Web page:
This announcement of a general election, the timing is interesting. Already, the Conservatives appear to be framing it as a Brexit "Let's get on with it" vote, which of course deflects attention from the cuts being made in public services. It will be interesting to see if this succeeds or not - I suspect given the largely-Tory media that it will.
It is funny, they have used this tactic before - as a facade that they are a party of low taxation - with people either not realizing that low taxes is code for reduced public services, or realizing it and willfully being complicit in it. And this in the face of data which showed that these middle-managers were no more competent at managing deficits than middle managers before or since.
I don't pretend that my own situation has changed my overall view, but my experience is that somebody spends their whole life contributing to the system, and then a single event happens which makes them glad that some kind of safety net exists. In my case, a ballpark estimate is that this event (the stroke) cost something like £20k, plus taxes that I never paid because I was convalescing rather than working (probably the same amount or more). I'd venture to suggest that, without support from public services, this would be beyond the means of many people.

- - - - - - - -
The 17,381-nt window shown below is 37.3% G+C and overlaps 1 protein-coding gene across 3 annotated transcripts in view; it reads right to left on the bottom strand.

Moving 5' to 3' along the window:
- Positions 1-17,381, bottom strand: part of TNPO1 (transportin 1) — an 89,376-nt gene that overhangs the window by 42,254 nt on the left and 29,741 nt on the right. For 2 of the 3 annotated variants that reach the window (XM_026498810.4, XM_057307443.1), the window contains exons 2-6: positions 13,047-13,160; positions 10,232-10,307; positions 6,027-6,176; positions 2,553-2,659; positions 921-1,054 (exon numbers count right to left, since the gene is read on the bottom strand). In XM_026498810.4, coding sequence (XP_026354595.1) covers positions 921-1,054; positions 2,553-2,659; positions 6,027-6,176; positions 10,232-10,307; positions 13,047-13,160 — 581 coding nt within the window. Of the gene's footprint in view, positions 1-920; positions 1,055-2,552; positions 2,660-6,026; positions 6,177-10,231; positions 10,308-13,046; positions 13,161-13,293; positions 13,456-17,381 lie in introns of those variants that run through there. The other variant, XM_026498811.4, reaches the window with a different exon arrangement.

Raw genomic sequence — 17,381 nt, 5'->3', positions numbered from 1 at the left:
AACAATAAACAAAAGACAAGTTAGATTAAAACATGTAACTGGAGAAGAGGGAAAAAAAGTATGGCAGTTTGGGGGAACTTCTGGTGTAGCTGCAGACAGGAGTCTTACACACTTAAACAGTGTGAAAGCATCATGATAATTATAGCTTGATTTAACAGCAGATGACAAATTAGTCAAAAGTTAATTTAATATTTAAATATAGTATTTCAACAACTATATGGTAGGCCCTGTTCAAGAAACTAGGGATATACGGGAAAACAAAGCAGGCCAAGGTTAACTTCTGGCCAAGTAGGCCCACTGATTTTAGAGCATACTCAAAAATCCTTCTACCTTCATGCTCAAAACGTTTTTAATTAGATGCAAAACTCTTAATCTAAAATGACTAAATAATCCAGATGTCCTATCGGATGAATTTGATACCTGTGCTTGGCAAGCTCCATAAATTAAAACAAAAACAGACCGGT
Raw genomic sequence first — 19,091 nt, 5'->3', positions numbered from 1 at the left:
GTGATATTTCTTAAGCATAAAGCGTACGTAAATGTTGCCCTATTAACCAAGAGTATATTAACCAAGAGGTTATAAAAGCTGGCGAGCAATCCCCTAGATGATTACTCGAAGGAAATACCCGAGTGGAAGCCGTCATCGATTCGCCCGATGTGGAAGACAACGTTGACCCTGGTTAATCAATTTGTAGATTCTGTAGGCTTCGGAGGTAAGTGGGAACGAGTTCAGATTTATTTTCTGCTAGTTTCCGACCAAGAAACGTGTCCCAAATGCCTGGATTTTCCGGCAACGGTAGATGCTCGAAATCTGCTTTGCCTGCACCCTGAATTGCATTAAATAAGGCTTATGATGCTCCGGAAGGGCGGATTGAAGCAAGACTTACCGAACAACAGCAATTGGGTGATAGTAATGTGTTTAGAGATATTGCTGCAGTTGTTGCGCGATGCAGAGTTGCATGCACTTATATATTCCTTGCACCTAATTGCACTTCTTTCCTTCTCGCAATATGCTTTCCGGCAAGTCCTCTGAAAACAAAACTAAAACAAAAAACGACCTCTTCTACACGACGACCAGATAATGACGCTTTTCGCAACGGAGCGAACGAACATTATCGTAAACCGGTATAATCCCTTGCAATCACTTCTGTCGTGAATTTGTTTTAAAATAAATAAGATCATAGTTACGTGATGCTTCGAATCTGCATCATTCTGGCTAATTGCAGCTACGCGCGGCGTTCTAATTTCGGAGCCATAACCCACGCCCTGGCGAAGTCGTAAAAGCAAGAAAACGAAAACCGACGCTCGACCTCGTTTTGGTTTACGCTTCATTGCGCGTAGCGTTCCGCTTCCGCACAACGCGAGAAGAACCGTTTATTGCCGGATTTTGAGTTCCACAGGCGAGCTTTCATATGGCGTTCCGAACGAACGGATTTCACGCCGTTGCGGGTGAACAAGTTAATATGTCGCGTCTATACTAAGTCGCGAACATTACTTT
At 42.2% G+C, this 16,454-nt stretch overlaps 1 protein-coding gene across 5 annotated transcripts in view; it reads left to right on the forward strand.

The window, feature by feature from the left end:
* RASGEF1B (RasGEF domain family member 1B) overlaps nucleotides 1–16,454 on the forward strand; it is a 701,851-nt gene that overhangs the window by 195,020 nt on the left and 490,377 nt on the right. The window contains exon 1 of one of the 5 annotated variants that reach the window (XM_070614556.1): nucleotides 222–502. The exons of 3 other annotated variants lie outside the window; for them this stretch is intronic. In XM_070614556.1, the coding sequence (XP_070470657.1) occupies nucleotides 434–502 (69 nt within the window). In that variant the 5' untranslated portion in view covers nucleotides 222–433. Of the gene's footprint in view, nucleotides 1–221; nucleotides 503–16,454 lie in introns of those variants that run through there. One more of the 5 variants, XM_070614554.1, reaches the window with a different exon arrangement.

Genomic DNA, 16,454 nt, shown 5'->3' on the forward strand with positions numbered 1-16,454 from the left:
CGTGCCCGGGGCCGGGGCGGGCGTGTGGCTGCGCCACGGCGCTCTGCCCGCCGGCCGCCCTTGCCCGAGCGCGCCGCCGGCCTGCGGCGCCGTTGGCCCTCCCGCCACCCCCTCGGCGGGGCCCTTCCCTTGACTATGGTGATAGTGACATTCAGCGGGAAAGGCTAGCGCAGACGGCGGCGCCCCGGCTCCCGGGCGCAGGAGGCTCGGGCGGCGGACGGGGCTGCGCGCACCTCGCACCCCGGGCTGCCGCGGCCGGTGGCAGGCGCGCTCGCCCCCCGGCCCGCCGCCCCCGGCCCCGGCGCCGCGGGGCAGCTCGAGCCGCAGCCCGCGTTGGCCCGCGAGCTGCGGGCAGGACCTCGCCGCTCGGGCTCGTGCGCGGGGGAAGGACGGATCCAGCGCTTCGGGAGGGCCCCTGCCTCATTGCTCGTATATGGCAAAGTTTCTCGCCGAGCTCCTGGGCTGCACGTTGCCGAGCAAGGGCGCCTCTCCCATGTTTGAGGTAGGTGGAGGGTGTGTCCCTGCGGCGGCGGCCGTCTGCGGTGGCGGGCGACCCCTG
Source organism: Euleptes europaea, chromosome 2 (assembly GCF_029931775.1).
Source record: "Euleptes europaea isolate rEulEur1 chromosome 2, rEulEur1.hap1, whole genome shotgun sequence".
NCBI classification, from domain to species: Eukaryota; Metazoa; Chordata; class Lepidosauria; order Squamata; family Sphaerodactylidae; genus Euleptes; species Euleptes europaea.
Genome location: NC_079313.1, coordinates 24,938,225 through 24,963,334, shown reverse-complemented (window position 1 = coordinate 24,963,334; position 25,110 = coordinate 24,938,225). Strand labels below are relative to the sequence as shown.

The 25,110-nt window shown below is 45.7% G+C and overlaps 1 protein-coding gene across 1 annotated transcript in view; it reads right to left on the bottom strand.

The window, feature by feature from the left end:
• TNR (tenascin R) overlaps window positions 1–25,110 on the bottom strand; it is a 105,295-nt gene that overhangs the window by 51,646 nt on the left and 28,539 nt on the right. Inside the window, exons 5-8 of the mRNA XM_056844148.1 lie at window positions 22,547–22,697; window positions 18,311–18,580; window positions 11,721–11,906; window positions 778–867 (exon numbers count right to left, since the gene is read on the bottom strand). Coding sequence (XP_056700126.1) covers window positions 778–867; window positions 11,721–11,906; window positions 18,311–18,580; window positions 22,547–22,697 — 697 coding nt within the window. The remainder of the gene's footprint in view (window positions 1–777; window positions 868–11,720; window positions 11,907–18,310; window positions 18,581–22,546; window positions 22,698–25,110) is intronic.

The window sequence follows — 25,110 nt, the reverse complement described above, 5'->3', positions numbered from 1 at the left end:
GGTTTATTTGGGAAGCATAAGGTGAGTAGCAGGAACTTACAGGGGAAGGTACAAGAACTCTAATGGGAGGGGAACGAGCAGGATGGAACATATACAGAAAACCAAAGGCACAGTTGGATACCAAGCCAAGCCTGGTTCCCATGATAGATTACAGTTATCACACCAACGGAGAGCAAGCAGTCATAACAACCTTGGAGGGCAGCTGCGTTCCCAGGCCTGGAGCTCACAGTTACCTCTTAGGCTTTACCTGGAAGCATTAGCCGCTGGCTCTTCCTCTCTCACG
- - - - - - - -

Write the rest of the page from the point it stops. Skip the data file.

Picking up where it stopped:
Labour, or indeed any opposition party, will do well to focus people on these cuts rather than on Brexit. Back in the days when common sense ruled, Europe was rightly seen as a nothing more than single issue which divided parties.
As an aside, if this goes through, it makes a mockery of fixed-term parliaments. Perhaps this means that legislation which attempts to bind the hands of future parliaments is doomed to failure?
Incidentally, my main issue is that I would like to see parliament with as much democracy as possible. I don't really see this in the first-past-the-post system, so any party which wants my support would need to be committed to change this.